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Cafe Review: Roasting Plant

Roasting Plant, 75 Greenwich Avenue
As Third-Wave cafes go, Roasting Plant has kept a low-ish profile compared to the likes of Blue Bottle, Stumptown, or Intelligentsia. We can only chalk this up to the fact that Roasting Plant, unlike its counterparts, doesn't have the same national -- or, in Blue Bottle's case, international -- reach, though that's slowly changing thanks to the opening of a new Detroit location. It certainly has nothing to do with their coffee, which happens to be every bit as good as its more famous rivals. I visited the location at 75 Greenwich Avenue in Manhattan. My first thought upon entering was that even though my eight-year-old self may not have been a coffee drinker, he would've loved the look of Roasting Plant, with its mix of exposed brick, funky artwork, and a profusion of tubes and machinery that looked like the Blue Man Group had ditched their drums and gone all in on coffee instead. Luckily, 42-year-old me gets to enjoy the decor and the coffee.
The Jetsons never had coffee this good.
Roasting Plant does things a bit differently. For starters, there's the variety of coffees on offer, which currently include coffees from Indonesia, Brazil, Colombia, Ethiopia, Guatemala and Hawaii, plus various blends. Next is onsite air-roasting, after which each is ground and brewed fresh (hence the network of pneumatic tubes snaking around the premises). I started with the Bali Blue Moon. It's got a heady aroma that belies a light, satiny mouth feel. It's bold, with notes of malt and a subtle nuttiness that'd compare favorably to a good stout. The acidity is present, but slightly subdued. On any other day, this coffee would be the clear winner. And while the Bali Blue Moon didn't disappoint, it couldn't hold a candle to the Colombia Geisha Azul that I tried next. It's a bit more expensive (an additional $1.50/cup, which pales next to the beans' $77/pound price tag), but it's worth every penny. It's wonderfully light and fruity, with a citrusy acidity that's almost reminiscent of an Orange Pekoe tea (right down to some mildly tannic notes, though that could have been my tongue playing tricks on me), albeit with a lightly chocolate-y finish. The nose is just as beguiling -- like sniffing a bowl of fruit. Finally, a word about the cookies. I tend to avoid baked goods when I'm tasting coffee, since I prefer not to have the flavors from the foods I'm eating interfering with the taste of my java. I made an exception here once I'd had enough of the coffee to give a fair assessment, and I'm glad I did. The cookies, like the coffee, are done in-house. They have a sloppy, gooey freshness that tastes just like home-made, and they're the perfect compliment to your coffee. So if you hadn't heard of Roasting Plant before, you have now. Try their coffee. While the Azul was a particular standout, the Bali more than held its own, and indicated that there's as much depth to Roasting Plant's menu as there is in each individual cup of coffee.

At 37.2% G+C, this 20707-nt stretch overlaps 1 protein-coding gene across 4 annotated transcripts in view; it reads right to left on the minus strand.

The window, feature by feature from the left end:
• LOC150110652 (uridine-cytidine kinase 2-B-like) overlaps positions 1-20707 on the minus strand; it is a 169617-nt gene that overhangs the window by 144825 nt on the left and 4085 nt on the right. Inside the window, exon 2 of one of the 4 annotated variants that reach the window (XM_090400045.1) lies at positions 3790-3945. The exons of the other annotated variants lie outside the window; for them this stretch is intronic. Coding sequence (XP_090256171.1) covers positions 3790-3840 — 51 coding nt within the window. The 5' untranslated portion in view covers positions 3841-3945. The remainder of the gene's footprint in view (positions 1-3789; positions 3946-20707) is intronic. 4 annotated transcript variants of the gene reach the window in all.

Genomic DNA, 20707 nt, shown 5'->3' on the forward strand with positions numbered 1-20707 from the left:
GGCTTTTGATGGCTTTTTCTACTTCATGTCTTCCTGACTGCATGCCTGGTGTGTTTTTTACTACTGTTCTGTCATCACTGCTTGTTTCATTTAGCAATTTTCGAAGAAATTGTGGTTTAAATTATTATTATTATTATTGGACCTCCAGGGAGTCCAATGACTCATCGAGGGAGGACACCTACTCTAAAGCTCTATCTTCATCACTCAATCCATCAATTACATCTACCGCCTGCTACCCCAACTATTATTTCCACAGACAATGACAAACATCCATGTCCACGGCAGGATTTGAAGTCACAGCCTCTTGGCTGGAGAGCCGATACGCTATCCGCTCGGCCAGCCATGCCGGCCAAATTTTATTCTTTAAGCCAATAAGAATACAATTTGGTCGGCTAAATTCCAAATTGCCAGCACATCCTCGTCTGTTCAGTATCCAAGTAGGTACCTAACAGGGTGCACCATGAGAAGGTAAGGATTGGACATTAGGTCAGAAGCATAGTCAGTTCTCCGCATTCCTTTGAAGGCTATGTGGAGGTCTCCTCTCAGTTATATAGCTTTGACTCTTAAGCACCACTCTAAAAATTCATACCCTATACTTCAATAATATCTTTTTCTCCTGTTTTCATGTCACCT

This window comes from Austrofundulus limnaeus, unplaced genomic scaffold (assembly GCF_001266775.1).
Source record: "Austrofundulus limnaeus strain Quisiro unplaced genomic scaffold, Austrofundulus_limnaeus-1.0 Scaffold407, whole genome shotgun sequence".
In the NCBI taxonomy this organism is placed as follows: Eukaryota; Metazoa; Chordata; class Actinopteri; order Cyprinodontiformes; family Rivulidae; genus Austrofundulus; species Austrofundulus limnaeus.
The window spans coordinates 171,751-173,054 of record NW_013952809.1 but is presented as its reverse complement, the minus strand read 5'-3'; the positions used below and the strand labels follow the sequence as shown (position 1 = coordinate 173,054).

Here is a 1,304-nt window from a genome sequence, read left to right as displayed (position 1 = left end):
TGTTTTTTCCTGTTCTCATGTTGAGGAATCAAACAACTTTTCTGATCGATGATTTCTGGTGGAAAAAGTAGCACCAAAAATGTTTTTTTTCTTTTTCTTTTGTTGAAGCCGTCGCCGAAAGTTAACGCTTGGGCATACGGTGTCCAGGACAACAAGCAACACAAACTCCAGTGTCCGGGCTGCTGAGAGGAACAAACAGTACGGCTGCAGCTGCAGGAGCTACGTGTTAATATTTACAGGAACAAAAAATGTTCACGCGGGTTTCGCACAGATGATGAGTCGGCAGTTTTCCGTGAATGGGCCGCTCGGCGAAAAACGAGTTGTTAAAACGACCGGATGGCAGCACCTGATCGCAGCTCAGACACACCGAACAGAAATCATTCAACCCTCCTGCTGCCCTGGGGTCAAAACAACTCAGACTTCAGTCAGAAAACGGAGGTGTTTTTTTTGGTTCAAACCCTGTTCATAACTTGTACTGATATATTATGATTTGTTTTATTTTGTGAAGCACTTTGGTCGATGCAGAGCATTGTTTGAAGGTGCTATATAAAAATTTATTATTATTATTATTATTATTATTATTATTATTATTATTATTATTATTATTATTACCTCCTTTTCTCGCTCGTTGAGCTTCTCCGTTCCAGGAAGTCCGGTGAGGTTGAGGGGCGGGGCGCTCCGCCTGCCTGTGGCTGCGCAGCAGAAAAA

Postscript

A video that shows a glimpse of what makes Roasting Plant unique: